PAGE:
Monday, May 29, 2006

Remembering Private First Class Harold C. Agerholm

Who remembers a soldier who bravely lost his life at age 19? There are no children to tell his story; his parents are long gone. I am sure his five siblings, four younger than he, have told his story to his soldier's nieces and nephews.

I am confident there are other ceremonies or newspaper accounts where his name and deeds are mentioned.

At least, I hope so.

We'll do our small part today to help remember Harold C. Agerholm, one very young man from Wisconsin, whose photo is at left. Here is what we know of his story, from The Center of Military History's Medal of Honor site:


Rank and organization: Private First Class, U.S. Marine Corps Reserve. Born: 29 January 1925, Racine, Wis. Accredited to: Wisconsin. Citation: For conspicuous gallantry and intrepidity at the risk of his life above and beyond the call of duty while serving with the 4th Battalion, 10th Marines, 2d Marine Division, in action against enemy Japanese forces on Saipan, Marianas Islands, 7 July 1944. When the enemy launched a fierce, determined counterattack against our positions and overran a neighboring artillery battalion, Pfc. Agerholm immediately volunteered to assist in the efforts to check the hostile attack and evacuate our wounded. Locating and appropriating an abandoned ambulance jeep, he repeatedly made extremely perilous trips under heavy rifle and mortar fire and single-handedly loaded and evacuated approximately 45 casualties, working tirelessly and with utter disregard for his own safety during a grueling period of more than 3 hours. Despite intense, persistent enemy fire, he ran out to aid 2 men whom he believed to be wounded marines but was himself mortally wounded by a Japanese sniper while carrying out his hazardous mission. Pfc. Agerholm's brilliant initiative, great personal valor and self-sacrificing efforts in the face of almost certain death reflect the highest credit upon himself and the U.S. Naval Service. He gallantly gave his life for his country.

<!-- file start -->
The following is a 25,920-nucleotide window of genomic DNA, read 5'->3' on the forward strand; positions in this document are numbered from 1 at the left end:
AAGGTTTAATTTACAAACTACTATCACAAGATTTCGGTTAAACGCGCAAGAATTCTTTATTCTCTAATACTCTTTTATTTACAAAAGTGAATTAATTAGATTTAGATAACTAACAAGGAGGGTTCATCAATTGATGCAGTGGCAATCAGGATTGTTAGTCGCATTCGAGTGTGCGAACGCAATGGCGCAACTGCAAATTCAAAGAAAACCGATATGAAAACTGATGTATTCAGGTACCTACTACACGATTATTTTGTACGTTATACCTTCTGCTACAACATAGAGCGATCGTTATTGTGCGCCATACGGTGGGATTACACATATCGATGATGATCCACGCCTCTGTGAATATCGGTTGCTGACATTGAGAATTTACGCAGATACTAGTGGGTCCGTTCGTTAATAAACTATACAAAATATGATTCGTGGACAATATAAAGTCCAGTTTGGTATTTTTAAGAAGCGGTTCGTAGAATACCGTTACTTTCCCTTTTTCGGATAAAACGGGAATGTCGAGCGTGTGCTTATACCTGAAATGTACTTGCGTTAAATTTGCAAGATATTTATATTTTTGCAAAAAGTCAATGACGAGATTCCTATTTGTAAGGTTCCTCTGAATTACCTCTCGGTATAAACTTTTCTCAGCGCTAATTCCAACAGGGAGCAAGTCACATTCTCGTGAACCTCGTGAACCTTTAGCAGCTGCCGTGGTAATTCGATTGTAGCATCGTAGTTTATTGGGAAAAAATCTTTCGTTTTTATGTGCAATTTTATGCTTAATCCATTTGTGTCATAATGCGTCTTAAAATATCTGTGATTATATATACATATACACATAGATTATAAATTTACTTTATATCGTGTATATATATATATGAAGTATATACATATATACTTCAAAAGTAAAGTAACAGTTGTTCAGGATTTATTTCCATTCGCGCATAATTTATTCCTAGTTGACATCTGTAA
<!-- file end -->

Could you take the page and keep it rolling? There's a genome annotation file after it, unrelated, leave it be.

Private Agerholm was five months past his 19th birthday when he died. He was the oldest son of his widowed mother, Rose Agerholm. Mrs. Agerholm was presented the Medal of Honor by the Commandant of the Ninth Naval District, because she "didn't want any public presentation."

It turns out that Private Agerholm has been remembered. The destroyer USS Agerholm (DD-826) was named after him, as was a middle school in his home town of Racine, Wisconsin. I hope the children who attend that school are told, from time to time, about the man whose name is above the front door.

If Memorial Day has any purpose at all, it is to remember those who have served in the defense of our freedoms. Take a few minutes and visit the Center of Military History's site and reflect today on some of those men.

As you do so, you might ask yourself, as I do: How many more stories like this have never even been told because those involved did not survive to tell them?

Have a great Memorial Day, and God bless America.


Anonymous Anonymous said...

Thank you for honoring this man's sacrifice. His story has inspired and awed me my whole life. I have spent many hours wondering what he was thinking on that night. It was not of himself. We are a quite and humble family, but I am proud to be related to the greatest man I have ever heard of.

Saturday, May 23, 2009 7:33:00 AM  

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